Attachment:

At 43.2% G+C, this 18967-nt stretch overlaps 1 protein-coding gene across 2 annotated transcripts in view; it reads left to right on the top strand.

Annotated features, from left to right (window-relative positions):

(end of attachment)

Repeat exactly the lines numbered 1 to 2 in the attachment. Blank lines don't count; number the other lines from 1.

At 43.2% G+C, this 18967-nt stretch overlaps 1 protein-coding gene across 2 annotated transcripts in view; it reads left to right on the top strand.

Annotated features, from left to right (window-relative positions):